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Clearfield Progress: Saturday, June 25, 1966 - Page 1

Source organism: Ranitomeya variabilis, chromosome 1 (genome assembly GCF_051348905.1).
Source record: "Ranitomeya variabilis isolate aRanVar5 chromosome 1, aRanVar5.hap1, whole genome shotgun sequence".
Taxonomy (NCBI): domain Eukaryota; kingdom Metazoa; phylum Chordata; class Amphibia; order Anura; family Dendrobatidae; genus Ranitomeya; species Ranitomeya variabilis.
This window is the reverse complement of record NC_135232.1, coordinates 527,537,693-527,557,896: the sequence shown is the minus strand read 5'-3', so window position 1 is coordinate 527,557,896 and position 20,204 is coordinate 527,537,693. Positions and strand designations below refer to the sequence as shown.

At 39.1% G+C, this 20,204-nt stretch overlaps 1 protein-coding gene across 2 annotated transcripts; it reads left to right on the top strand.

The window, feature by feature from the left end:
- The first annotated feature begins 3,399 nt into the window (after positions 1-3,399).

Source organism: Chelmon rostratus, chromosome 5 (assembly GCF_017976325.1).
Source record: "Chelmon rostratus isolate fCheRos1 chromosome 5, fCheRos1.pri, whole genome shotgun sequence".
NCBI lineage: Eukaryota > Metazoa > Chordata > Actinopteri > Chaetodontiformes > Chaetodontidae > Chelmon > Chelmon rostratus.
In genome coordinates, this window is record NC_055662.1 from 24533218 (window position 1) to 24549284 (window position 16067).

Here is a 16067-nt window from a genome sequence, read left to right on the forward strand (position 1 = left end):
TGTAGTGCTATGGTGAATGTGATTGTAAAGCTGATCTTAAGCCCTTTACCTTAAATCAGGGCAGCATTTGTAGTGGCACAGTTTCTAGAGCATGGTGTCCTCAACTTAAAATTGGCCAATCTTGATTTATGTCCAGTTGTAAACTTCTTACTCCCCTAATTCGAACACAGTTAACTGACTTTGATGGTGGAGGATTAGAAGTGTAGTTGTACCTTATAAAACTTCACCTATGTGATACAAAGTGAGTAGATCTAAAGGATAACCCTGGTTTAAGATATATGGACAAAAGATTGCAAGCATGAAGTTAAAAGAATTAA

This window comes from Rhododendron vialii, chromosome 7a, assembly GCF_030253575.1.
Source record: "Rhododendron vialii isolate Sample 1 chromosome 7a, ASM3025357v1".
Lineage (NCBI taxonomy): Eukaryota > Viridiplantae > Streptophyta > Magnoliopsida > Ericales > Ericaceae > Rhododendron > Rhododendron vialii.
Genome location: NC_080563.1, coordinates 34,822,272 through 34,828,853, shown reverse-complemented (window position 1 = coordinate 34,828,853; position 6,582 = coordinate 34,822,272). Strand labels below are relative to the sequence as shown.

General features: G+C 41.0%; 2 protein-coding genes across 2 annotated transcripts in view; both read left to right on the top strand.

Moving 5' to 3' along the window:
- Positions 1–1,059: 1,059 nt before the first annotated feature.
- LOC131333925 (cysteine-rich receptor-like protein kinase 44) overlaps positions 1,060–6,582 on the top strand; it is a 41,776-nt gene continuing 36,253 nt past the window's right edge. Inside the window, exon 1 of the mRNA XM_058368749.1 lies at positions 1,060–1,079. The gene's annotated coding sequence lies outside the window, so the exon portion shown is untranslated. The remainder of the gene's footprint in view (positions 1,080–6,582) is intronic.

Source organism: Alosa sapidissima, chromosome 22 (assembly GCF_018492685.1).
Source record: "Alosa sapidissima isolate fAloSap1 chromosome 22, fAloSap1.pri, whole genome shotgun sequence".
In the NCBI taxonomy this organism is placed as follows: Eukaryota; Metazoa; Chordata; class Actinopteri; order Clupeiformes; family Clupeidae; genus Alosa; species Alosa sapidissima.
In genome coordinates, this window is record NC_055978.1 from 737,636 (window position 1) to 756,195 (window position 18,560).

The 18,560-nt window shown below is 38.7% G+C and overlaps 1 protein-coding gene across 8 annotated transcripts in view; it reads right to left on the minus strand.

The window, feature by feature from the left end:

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   Clearfield Progress (Newspaper) - June 25, 1966, Clearfield, Pennsylvania                                Today's Chuckle A fool and his money - is a good fellow to be around. Reader's Tip A report on drought possibilities is on Page 9. Vol. 60 - No. 150 Our 56th Year Clearfield, Curwensville, Philipsburg, Moshannon Valley, Pa.,   Saturday, June 25, 1966 15,155 Copies Daily 44 PAGES TODAY Dissension Hits Ranks ... Meredith Chills March TOUGALOO. Miss. (AP.) - Chilled by dissension and James H. Meredith's coolness, the Mississippi march to promote Negro voter registration stood at the last lap today. Meredith arrived here Friday night after ignoring a rally in Canton, 16 miles to the north, where he was to receive a hero's ovation. "The whole damn thing smells lo me," he muttered after looking around the temporary headquarters in Canton. Disappointed when he found that the march had proceeded from Canton to Tougaloo before his arrival, Meredith said he tentatively planned to march the 1H miles on his own today. Meredith, who broke the racial bar at the University of Mississippi in 1962. started the unique marathon civil rights effort .lime r> in Memphis Tenn.. as a one man crusade. He was wounded by shotgun fire the next day. Civil rights leaders rushed in to continue the march while Meredith, now a law student at Columbia, recuperated in New York. The march has covered 244 miles in 21 days, with voter registration rallies at county courthouses along the route. Friday night's rally in Canton was subdued. It broke up after about an hour. Meredith and Dr. Martin Luther King Jr. were absent. Leaders of the militant Student Nonviolent Coordinating Committee, often at odds with more moderate organizations involved in the march, were angry over a decision not to try to raise the farch's tents at Canton in defiance of police orders. "What we do from now on. we will do on our own." said Cor-dele Reagon, a S.VCC field secretary from New York, after SNCC leaders met Friday night. However. Reagon said it was not likely SN'CC would withdraw Please Turn to Page in, Col. 1 Part of crowd of youngsters which 'christened' Cle arfield's new community swimming pool this morning. N 6 W Pool ^e910n *� 'nau9urate A .... Charles Chase Award Opens With Big Splash Over 200 Present For Grand Opening; Weather Is Ideal The big opening of the Clearfield community swimming pool was as informal as swimming is supposed to be and as noisy as the kids could make it. The community pool at Reedsville opened at 10 a. m. this morning, and within an hour over 200 persons were in the water. Many young people were lined up at the gate waiting to get in before the opening hour, and as the gates opened, the kids rushed to the dressing rooms to shower and dress. According to one of the lifeguards, the first one in the pool �was Scott Davis, son of. Mr. and Mrs. Harry Davis of Clearfield. Scott's father is a member of the Board of Directors of the Clearfield Swimming Pool Association. The pool opening occurs on the kind of day that encourages swimming, with the temperature in the 80's and the water temperature at 78 degrees. The eight lifeguards appointed by the pool management were on hand for the opening. Among their duties is to administer a five-minute rest period every half-hour, when all swimmers are required to vacate the pool to insure maxi- Please Turn to Page 10, Col. 7 Cash Offered Winners In July Contest It's time to enter another temperature contest. Prizes of $20 and $10 will be awarded to the two people who can come closest to predicting what the highest temperature will be in July. Anyone can enter by jotting down his guess on a postcard, giving the date and precise time of day you think the temperature will reach the high mark. Entries are limited to one per person and must be in The Progress Newsroom no later than next Thursday, June 30. Just be sure to include your name, return address and phone number on the card. All entries should be addressed to Temperature Contest, in care of The Progress, Clearfield, Pa. PHILIPSBURG - An award in memory of Charles Chase, late past commander of the John Lewis Shade Post No. 6 of the American Legion at Clearfield, will be inaugurated at a meeting at the Philipsburg American Legion Post at 2 p. m. tomorrow. Arthur (Hal) Reede of State College, commander of the 23rd Legion District, said today that friends and members of the family of Mr. Chase are invited to be present for the service. Clearfield May Host District Firemen in 1969 HOUTZDALE - Clearfield Fire Department members today made a bid to entertain the 1069 convention of the Clearfield County Volunteer Firemen's Association and placed the name of Clifford Mann in nomination for the post of third vice president. No action was taken at this morning's convention business meeting regarding the 1969 convention which is an issue that will be settled at the 1968 convention. However, observers expressed the belief if Mr. Mann is elected to the office of third vice president in today's meeting Clearfield will be practically assured of the convention in 1969 - the year when Mr. Mann could be expected to be elected president. Today's convention meeting was called into session at 10 a. m. by President William E. Lewis, of Houtzdale. The meeting was expected to continue into the early part of the afternoon at which time the 1967 convention town will be selected and officers will be elected Please Turn to Page 10, Col. 8 $700 Damage Results In Two-Car Crash Some $700 damage was caused to Iwo cars when they side-swiped at 12:15 a; m. today on the road leading to the city dump just outside the Clearfield Borough limits. State police said Gerald L. Swoope, 21, of Woodland R. D. 1, failed to yield one-half of the highway as he rounded a curve on the legislative route. His car sideswiped the oncoming sedan driven by Richard L. Hertlein, 22, of 103 Clark St., Clearfield. No one was injured. Damage was estimated at $400 to the Swoope sedan and $300 to the Hertlein car. Fair and warm tonight. High today 88 to 94. Low tonight in the 60s. Sunday partly cloudy and hot. Sunrise 5:41-Sunset 8:48 Clearfield River Level Friday 7 p. m. - 4.80 feet (falling). Today 7 a. m. - 4.65 feet (falling). Clearfield Weather Friday low 60; High 96. Overnight low 60. Mid - State Airport Friday low 54; High 87. Overnight low 53. Heat Wave In Eastern U. S. In Sixth Day By THE ASSOCIATED PRESS A cool air mass moving slowly eastward clashed with hot air over the northern Plains Friday night, producing severe thunderstorms and tornadoes. To the east, across a broad section of the nation stretching to the Atlantic Coast, a heat wave entered its sixth day. North Dakota, situated in the leading edge of the cool front, was hard hit with rain, hail and tornadoes, although damage was described as moderate. Civil Defense officials in Seranton, a town of 358 persons, said a tornado caused $40,000 to S50.000 in damages. Other twisters brought scattered damage to buildings in several rural ar- Supplement Recognizes Industry Clearfield Dinner Plans Finalized The industries which sustain the Clearfield-Curwensville area are recognized in a special supplement distributed with today's edition of The Progress. Copies of the "A Salute to Industry" will also be given to each person attending Monday night's Clearfield-Cur-wensville dinner being sponsored by the Clearfield Chamber of Commerce and the Curwensville Developmnt Corporation. ABC newscaster Paul Harvey - will be speaker at the dinner.   w K Ulerichi pubhsher of The The 20-page industrial supple- Progress, who will introduce men! includes the background, newscaster Harvey. Others who present operation and potentiali- De sealed at the head table ty of the area's major firms. It include J. Albert Dame, vice illustrates the manufacturing di- president of WCPA; Robert B. versity of the area and what it Meyers, president of the Cham-has contributed to community ber of Commerce and the Clear-growth. �ie]d rOUIUjation: Congressman Photographs, used liberally Albert W. Johnson; Slate Sen. throughout the special edition, Daniel A, Bailey; L. L. Anesko. "show" the industrial story ahd'~pennsylvania Department of lend interest to the text. Commerce; Rev. Richard Todd; Meanwhile, the Industrial Re-  Rev  Fr  Martin N  Grynn; s. lations Committee of the Cham---- ber of Commerce finalized plans Please Turn to Page 10, Col. 4 for Monday's dinner at a meet- - l"^S:y-cai^n John Inside The Progress Jackson said nearly every in-     Classified Ads ........ 8, 9 dustry in the Clearfield and Cur-     Hints From Heloisc ...... 5 wensville areas will be repre-     Comics...............11 sented. A special industrial hon- News From Around World 10 or section has been set aside in     Sports ................ 6, 7 the ballroom of the New Dime-     Obituaries .............. 10 ling Hotel where the industrial     Hospital News............3 representatives will be seated,     Editorial, Columns ...... 4 he said. Today in History ........ 4 Serving as toaslmaster will be     Church News ............ 5 Newscaster To Be Featured Speaker At Clearfield "Hello, Americans, this is Paul Harvey, stand by for news!" That is a familiar greeting throughout the Clearfield County area every day at 9 a. m., 12 noon and 6 p. m. It belongs to a man who is among the most-honored of all radio newscasters and commentators, the American Broadcasting Company's Paul Harvey. Mr. Harvey will be in Clearfield Monday, as the honored guest of the Clearfield Chamber of Commerce and the Curwensville Development Council. He will speak at a dinner Monday night honoring Clearfield County's industrial progress. Paul Harvey, whose daily programs are carried in this *  *   area  by WCPA radio,  is a native of Oklahoma and was elected to that state's Hall of Fame in 1955. When he was in high school, he began announcing at KVOO in Tulsa, and he continued announcing while attending Tulsa University. For a while early in his career he managed a radio station in Salina, Kansas, which in those days meant announcing, selling and programming. He did news broadcasts in Oklahoma City and then went to KXOK in St. Louis as special events director. It was in St. Louis that Mr. Derby Days In Full Swing At Clearfield It's "post time" and they're at the starling gate. Sixty-one boys from the Clearfield area line up at 1 p. m. today for the start of the 1966 Clearfield Soap Box Derby. Throughout the afternoon, they will race their homemade cars down Ihe track in pairs until the field is narrowed down to two boys. For one of them, the ride from the top of McBride Street will lead to Akron, Ohio, where Clearfield's Derby champion will participate in the 29th annual All-American Derby Aug. 6. He could go on to win national honors, including savings bonds and college scholarships. The Clearfield derby, sponsored by the Clearfield Area Jaycces. WCPA Radio and Fred Diehl Motors, is one of 250 preliminaries held throughout the nation. The Clearfield winner will receive, in addition lo a chance lo participate in the national race, a $500 savings bond and a trophy. Other awards will also be given, including miniature trophies to each participant in the race, trophies to the boys with the best appearing and besl constructed cars, and runner-up trophies. Each Derby entrant will attend the All-American race. Derby Weekend at Clearifcld was kicked off last night with a parade through town and a program at Lower Witmer Park. Participating in the festivities, in addition to the Derby entrants, were A. Mason Bell, director of the national derby program, and Miss Sally Sue Please Turn to Page 10, Col. 4 PENNSYLVANIA'S JUNIOR MISS, Sally Sue Simons, was the honored guest in the Soap Box Derby parade at Clearfield last night. Miss Simons, of Butler, spoke at a post-parade rally held at Lower Witmer Park, and will be on hand for the derby today, starting at 1 p. m. (Progress Photo) SIXTY-ONE WHITE HELMETS bob above the crowd in downtown Clearfield last night as contestants in today's Soap Box Derby go on parade. Following the parade, the boys heard the national derby director praise them for their participation in the annual nationwide event. The youngsters line up at 1 p. m. today for the start of the race on McBride Street. (Progress Photo by Jack Zipf) Paul Harvey Please Turn to Page 10, Col. 2 eas. S. S. Progress Sails Sunday The S.S. Progress will depart on its summer cruise on the West Branch of the Susquehanna tomorrow afternoon at 1:30 o'clock. This summer the boat will operate on Sundays only, "Skipper" Reginald L. Turner said. Those wishing a free boat trip may come to the S.S. Progress dock at Lower Witmer Park on Sundays between 1:30 and 7:30 p. m. Old Town Players Open at Elliott Park For Summer Season Next Wednesday and Thursday, the Old Town Players of Clearfield will open its summer season at the Bandshell in El-liotl State Park wilh ihe presentation of "The Girls in 509." Curtain time is 8:30 p. m. Cast members include: Leona Anderson,   Betty   Hamilton, Clearfield Girl Named to Highest Office at Camp A Clearfield girl, Andrea Miele of 596 Eighth St.. has been elected governor of Keystone Girls' State being held this week at the Shippensburg State College. Keystone Girls' State -- like Keystone Boys' State held at The Pennsylvania Stale University-is a school of practical government. Outstanding girls from all sections of Pennsylvania are selected to attend and through participation are given an opportunity to learn the operation of state government. As governor. Andrea was elected to the highest office at Girls' Stale and will now attend National Girls' Slate at Washington. D. ('., with all expenses pa id by the Pennsylvania Department of the American Legion Auxiliary. Andrea is the first girl or boy from Clearfield lo be elected to this high office which is one of the highest honors conferred on a high school student The 17-ycar-old Andrea is the daughter of Mr. and Mrs. Elmer Miele. She will he a senior next year at St. Francis High School. She was one of two outsland- For Nov. 8 Election ... Pa. Gubernatorial Foes Favor Limit on Spending By LEE LINDER Associated Press Writer PHILADELPHIA (AP) - Milton J. Shapp, who spent $1.4 million to win the Democratic nomination for governor, says he is in favor of limiting the amount of money each party should spend for the Nov. 8 election. He called on the Republican candidate to join him in placing an "absolute ceiling" on campaign spending, and Lt. Gov. Raymond P. Shafer, the GOP nominee, said "I would   be  glad   to  have   a-- Safety Patrol Set To Begin Tomorrow On Curwensville Dam limit." The next, step, apparently, is up to the partv leaders, and represent.il;\cs of the candidates. Snapp made his suggestion Friday at the annual shirtsleeve conference of ihe Pennsylvania Associated Press Managing Editors Association. The two candidates mel face-to-face at the meeting to present their views on how they plan to run the state in the next four years. It  came during  a  question- CURWENSVILLE - Designated members of the nevvly--formcd Curwen ville Boating Club will begin regular safety patrols of the Curwensville Dam tomorrow. The Stale Department of Forests and Waters has authorized ami-answer period, after Shapp the boating club to patrol the and Shafer gave 10-minute talks dam lo make sure lhat all who on their positions. Each accused use the large, man-made lake the other of misrepresenting facts and stating untruths about practice safe! v. the   rules   of   water Precedent-Setting Decision Issued By State Court PHILADELPHIA (AP) - The State Supreme Court plowed new legal ground Friday, over a vigorous dissent by Chief Justice John C. Bell Jr . ruling that anyone selling a defective product can be sued if phv.-ical harm results lo a user or his property. Bell, the lone dissenter among the seven justices, said "such a radical change in the law should be made and must be made only by the legislature." Justice Herbert B. Cohe-i wrote the niajontv opinion which directed that NV.-e: \\ Webb �f Lancaster Count;, he given V-portun::y to prove .u cm:-! ''Ut he was injured bcca.i>e of a defect in the product when u beer keg exploded Bell, m his d:.wni. characterized Cohen's opinion as ' un-lawyerhke." Webb, afler receiving intarics allegedly resulting from the explosion of a quarter keg of beer purchased by his father suM a beer distributor, a brewer and a keg manufacturer. Cohen   said   that   Lancaster County   Common   Picas   Cour had dismissed the complaint be cause Webb "had failed to join Please Turn to Page 10, Col. 1     Please Turn to Page 10, Col. 6     Please Turn to Page 10, Col. 5     Please Turn to Page 10, Col. 4     Please Turn to Page 10, Col. 4